Written by Vyas Ponnuri, Edited by Ishani Aziz
The “Greatest of All Time”, or “GOAT” debate continues across social media platforms even today. Typically this involves debates among sports fans, as to who has received the most accolades, trophies, or legacies. A “GOAT” should be widely regarded as the resounding and historic best in their sport. The pinnacle of these examples in football include Lionel Messi versus Cristiano Ronaldo, or perhaps in terms of legacy over the years; Diego Maradona versus Pelé. No sport is immune to these debates, and Formula One is no exception.
The most cited example is probably the debate surrounding Lewis Hamilton and Michael Schumacher. Do their seven World Championships compare? Does the reputation and passion of Aryton Senna in the late 1980s compare to Alain Prost's cool and calculating prowess? There are even strong cases to be made for Juan Manuel Fangio, racing in perhaps more hardy times. How do we weigh “the Greatest of all Time” in a sport that is subject to so many different eras and evolutions since its inception in 1950.
Many factors play a role in these debates. Standards of safety have greatly evolved, to such an extent to enable crash testing for drivers’ helmets, the introduction of the halo, and stronger barriers, in the aftermath of heavy crashes during the olden days. Catch fencing has also been a popular feature of Formula One race tracks in the past couple of decades, to prevent fans from flying debris arising out of incidents on track.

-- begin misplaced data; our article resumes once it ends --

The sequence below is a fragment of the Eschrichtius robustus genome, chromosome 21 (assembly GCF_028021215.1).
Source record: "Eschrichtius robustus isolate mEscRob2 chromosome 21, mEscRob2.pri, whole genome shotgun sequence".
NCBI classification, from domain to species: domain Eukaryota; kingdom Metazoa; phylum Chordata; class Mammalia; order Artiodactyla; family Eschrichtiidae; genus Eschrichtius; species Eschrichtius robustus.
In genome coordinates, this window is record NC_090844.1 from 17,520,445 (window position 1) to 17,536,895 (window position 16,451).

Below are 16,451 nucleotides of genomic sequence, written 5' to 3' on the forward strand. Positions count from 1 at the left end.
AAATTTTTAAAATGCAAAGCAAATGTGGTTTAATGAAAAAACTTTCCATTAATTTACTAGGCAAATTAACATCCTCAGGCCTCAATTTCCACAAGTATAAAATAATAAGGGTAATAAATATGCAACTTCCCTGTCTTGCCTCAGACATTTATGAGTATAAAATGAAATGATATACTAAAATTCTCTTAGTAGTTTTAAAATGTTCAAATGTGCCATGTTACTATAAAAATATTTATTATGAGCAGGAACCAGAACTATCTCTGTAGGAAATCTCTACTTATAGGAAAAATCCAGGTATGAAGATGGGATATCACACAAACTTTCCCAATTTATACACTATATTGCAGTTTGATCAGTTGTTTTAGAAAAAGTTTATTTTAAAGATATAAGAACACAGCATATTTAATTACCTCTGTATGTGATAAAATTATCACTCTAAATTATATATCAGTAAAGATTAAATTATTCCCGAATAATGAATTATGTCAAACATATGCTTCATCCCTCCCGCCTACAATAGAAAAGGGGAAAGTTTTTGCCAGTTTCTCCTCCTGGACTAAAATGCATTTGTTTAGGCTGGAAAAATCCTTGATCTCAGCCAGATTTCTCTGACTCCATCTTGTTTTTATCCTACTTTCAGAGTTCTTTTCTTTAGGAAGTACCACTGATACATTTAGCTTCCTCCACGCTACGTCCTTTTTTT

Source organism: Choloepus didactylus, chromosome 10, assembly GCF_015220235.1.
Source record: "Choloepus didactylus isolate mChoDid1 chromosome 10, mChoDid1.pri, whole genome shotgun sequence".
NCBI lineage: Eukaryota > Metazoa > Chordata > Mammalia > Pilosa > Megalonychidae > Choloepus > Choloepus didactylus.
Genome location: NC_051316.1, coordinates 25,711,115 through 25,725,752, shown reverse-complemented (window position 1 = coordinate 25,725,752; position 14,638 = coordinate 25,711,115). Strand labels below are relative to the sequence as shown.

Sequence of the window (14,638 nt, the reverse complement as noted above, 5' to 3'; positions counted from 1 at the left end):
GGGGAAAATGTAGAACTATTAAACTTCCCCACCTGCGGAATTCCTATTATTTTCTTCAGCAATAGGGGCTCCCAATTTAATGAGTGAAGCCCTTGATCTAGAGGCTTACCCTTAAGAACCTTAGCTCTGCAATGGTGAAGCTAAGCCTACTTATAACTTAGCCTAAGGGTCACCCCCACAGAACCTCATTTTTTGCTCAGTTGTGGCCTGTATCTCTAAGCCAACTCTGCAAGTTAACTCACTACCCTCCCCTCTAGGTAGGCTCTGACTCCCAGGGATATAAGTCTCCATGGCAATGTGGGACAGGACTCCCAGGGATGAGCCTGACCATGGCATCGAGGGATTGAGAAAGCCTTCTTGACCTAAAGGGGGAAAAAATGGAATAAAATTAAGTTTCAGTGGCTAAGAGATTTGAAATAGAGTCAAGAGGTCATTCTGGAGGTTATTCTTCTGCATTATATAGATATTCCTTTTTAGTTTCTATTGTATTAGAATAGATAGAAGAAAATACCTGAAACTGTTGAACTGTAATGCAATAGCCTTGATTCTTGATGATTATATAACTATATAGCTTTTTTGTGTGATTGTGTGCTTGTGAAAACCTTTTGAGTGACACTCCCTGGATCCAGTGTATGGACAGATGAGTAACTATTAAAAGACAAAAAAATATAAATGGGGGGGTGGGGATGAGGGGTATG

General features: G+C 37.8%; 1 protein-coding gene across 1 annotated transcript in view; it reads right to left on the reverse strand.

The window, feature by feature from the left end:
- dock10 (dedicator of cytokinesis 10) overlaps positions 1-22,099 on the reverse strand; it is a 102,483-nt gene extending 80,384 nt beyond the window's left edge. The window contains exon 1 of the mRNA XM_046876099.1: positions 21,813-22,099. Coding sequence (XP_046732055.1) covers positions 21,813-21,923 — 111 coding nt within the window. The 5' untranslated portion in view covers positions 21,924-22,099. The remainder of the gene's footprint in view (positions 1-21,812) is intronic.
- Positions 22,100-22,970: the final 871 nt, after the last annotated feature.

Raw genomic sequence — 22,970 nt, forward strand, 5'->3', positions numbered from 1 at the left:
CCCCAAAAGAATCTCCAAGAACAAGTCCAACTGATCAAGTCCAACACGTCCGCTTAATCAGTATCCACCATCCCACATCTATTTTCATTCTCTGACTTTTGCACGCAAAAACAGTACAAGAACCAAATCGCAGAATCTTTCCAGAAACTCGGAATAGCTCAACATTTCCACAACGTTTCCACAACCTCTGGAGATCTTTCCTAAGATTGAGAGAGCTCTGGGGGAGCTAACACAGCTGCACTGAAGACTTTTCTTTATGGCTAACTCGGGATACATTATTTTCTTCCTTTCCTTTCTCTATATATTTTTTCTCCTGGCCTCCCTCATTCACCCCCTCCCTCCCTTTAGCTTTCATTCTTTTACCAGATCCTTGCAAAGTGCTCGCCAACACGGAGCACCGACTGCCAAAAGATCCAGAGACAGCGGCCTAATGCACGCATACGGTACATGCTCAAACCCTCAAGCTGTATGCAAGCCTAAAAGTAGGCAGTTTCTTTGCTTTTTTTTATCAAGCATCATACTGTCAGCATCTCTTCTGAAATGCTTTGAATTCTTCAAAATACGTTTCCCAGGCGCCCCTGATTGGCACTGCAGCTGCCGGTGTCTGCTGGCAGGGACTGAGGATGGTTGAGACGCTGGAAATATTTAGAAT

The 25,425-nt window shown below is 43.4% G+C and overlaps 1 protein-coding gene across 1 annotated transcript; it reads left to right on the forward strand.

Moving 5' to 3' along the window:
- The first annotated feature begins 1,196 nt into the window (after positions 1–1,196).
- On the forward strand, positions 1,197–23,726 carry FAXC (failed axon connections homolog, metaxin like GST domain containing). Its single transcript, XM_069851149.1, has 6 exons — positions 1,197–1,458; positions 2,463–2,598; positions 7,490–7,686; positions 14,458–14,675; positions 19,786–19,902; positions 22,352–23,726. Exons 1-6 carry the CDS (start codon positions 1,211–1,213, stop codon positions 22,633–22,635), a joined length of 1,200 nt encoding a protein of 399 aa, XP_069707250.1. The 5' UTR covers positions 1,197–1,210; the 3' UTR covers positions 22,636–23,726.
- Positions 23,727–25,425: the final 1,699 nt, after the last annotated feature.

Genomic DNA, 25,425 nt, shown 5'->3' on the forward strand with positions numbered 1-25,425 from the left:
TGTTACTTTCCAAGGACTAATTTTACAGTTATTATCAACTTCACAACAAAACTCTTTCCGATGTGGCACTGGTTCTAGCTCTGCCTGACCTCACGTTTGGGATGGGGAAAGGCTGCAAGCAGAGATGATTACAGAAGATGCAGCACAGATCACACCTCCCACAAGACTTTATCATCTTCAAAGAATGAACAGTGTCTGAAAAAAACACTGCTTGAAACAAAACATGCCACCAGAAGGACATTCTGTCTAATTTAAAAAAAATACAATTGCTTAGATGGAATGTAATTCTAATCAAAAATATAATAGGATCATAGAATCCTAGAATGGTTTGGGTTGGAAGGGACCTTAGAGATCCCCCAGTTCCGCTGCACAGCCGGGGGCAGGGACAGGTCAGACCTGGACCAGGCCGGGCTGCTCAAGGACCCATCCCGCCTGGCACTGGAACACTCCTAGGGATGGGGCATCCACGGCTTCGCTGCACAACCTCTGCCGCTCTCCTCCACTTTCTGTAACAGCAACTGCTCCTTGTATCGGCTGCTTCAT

More obviously, the cars themselves have morphed over the decades across which these drivers are compared, in every possible manner. Capable of notching 250 km/h (155.343 mph) back in the 1950s, today’s cars can surpass the 321 km/h (200 mph) barrier with relative ease. Today’s cars possess state-of-the-art technology, from advanced steering wheels, energy recovery systems, various components of power units, to the intricate detailing in the front and rear wings of today’s cars. In the 1950s, aerodynamics were almost non-existent, and cars were front-engined, four-speed manuals. Drivers were exposed to the elements, and had little to no margin for error.
Not only have the cars changed, but the calendar and circuits have evolved as well. From just eight races in the 1950s, to a gruelling 23 this year. That means driver’s from the current era have their stats inflated by some margin, compared to the likes of Fangio and Stirling Moss in the 1950s. Fangio won all of 24 races in his career, and five World Titles. If we assess that proportionately for Lewis Hamilton, who won a whopping 22 races combined, during his title-winning years of 2019 and 2020, that easily overhauls Schumacher’s records. Max Verstappen also overshadows the older generation, stepping on the podium 25 times between 2021-2022, taking both championships across the years. With these changes it becomes less feasible to compare these “GOATs”.
Even the conditions in which racing occurred have changed dramatically. Fangio being a prime example, braving the car in an era of relatively nascent safety features. Even with the sparse calendar of those eight races, winning titles for as many as four different constructors (Alfa Romeo, Mercedes Benz, Ferrari, Maserati), his achievements in his short, yet decorated career cannot be overlooked. With 52 starts, 24 race wins, and 35 podium finishes, that amounts to a win percentage of 46.15%. This remains one of the highest stats in F1 history, despite what seems like a small amount of racing. This is why the likes of Fangio are still considered in these debates. The legacy of drivers like him continues to live on through other greats, such as Michael Schumacher and Hamilton, both of whom spoke highly of the Argentine racer.